Societe Nationale v. District Court
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482 U.S. 522 (1987)
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U.S. Supreme Court
Societe Nationale v. District Court, 482 U.S. 522 (1987)
Societe Nationale Industrielle Aerospatiale v. United States
District Court for the Southern District of Iowa
Argued January 14, 1987
Decided June 15, 1987
482 U.S. 522
The United States, France, and 15 other countries have acceded to the Hague Evidence Convention, which prescribes procedures by which a judicial authority in one contracting state may request evidence located in another. Plaintiffs brought suits (later consolidated) in Federal District Court for personal injuries resulting from the crash of an aircraft built and sold by petitioners, two corporations owned by France. Petitioners answered the complaints without questioning the court's jurisdiction, and engaged in initial discovery without objection. However, when plaintiffs served subsequent discovery requests under the Federal Rules of Civil Procedure, petitioners filed a motion for a protective order, alleging that the Convention dictated the exclusive procedures that must be followed since petitioners are French and the discovery sought could only be had in France. A Magistrate denied the motion, and the Court of Appeals denied petitioners' mandamus petition, holding, inter alia, that, when a district court has jurisdiction over a foreign litigant, the Convention does not apply even though the information sought may be physically located within the territory of a foreign signatory to the Convention.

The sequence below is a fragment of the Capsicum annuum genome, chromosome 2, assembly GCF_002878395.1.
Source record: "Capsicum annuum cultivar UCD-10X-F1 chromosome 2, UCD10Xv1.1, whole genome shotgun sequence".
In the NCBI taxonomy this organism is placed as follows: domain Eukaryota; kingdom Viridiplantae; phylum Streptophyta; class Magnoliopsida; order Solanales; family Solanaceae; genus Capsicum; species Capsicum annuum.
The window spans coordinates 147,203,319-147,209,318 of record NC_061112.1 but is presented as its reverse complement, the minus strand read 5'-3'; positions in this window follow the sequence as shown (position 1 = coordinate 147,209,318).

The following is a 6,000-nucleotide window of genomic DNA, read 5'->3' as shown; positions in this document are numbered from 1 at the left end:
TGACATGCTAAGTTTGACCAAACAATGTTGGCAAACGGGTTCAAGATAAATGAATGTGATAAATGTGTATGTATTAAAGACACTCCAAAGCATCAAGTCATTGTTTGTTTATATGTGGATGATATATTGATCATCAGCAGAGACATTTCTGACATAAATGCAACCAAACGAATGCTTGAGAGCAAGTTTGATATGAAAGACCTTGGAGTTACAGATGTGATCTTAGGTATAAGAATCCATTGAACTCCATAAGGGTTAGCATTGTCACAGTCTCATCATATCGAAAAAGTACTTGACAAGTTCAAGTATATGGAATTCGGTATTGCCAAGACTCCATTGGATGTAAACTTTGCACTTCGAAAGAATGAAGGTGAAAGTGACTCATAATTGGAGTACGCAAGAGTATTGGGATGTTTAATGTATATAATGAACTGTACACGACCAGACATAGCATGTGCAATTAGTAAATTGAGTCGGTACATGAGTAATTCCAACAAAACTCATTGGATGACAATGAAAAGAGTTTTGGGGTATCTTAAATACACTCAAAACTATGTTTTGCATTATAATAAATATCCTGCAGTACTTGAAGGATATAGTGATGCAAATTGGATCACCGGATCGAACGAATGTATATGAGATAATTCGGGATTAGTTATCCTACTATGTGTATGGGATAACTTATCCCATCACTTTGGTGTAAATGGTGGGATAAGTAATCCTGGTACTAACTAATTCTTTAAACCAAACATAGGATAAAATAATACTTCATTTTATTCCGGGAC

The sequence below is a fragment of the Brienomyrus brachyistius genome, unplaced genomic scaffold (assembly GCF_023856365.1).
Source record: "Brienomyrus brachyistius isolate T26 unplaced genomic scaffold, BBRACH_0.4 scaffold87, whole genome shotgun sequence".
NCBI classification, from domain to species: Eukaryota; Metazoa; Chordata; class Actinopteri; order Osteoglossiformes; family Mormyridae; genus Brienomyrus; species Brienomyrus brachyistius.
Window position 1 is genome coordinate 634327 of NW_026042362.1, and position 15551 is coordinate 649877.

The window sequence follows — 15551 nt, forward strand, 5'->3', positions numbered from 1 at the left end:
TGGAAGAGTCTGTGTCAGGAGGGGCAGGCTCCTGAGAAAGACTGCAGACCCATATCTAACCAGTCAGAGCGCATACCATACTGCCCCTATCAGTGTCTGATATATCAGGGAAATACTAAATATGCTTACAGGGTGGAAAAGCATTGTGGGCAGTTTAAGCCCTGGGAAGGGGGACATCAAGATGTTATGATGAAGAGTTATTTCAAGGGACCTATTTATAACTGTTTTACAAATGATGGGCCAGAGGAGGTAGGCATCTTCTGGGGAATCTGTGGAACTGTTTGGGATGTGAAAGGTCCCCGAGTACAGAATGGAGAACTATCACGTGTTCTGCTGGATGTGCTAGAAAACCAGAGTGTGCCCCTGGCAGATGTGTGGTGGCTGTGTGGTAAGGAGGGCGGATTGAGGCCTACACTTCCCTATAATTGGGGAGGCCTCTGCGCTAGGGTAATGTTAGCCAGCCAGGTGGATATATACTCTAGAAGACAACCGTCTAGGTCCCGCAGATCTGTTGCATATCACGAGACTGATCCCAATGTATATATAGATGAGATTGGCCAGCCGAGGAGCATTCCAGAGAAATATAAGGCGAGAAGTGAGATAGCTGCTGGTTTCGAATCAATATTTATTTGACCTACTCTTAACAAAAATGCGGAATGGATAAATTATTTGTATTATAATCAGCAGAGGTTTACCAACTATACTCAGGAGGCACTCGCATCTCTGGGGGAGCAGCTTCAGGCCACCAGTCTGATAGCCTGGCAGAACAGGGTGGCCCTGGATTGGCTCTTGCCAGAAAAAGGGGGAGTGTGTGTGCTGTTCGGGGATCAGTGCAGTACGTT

1. The Convention does not provide exclusive or mandatory procedures for obtaining documents and information located in a foreign signatory's territory. The Convention's plain language, as well as the history of its proposal and ratification by the United States, unambiguously supports the conclusion that it was intended to establish optional procedures for obtaining evidence abroad. Its preamble speaks in nonmandatory terms, specifying its purpose to "facilitate" discovery and to "improve mutual judicial cooperation." Similarly, its text uses permissive language, and does not expressly modify the law of contracting states or require them to use the specified procedures or change their own procedures. The Convention does not deprive the District Court of its jurisdiction to order, under the Federal Rules, a foreign national party to produce evidence physically located within a signatory nation. Pp. 482 U. S. 529-540.
2. The Court of Appeals erred in concluding that the Convention "does not apply" to discovery sought from a foreign litigant that is subject to an American court's jurisdiction. Although they are not mandatory, the Convention's procedures are available whenever they will facilitate the gathering of evidence, and "apply" in the sense that they are one method of seeking evidence that a court may elect to employ. Pp. 482 U. S. 640-641.
3. International comity does not require in all instances that American litigants first resort to Convention procedures before initiating discovery under the Federal Rules. In many situations, Convention procedures would be unduly time-consuming and expensive, and less likely to produce needed evidence than direct use of the Federal Rules. The concept of comity requires, in this context, a more particularized analysis of the respective interests of the foreign and requesting nations than a blanket "first resort" rule would generate. Thus, the determination whether to resort to the Convention requires prior scrutiny in each case of the particular facts, sovereign interests, and likelihood that such resort will prove effective. Pp. 482 U. S. 541-546.
782 F.2d 120, vacated and remanded.
STEVENS, J., delivered the opinion of the Court, in which REHNQUIST, C.J., and WHITE, POWELL, and SCALIA, JJ., joined. BLACKMUN, J., filed an opinion concurring in part and dissenting in part, in which BRENNAN, MARSHALL, and O'CONNOR, JJ., joined, post, p. 482 U. S. 547.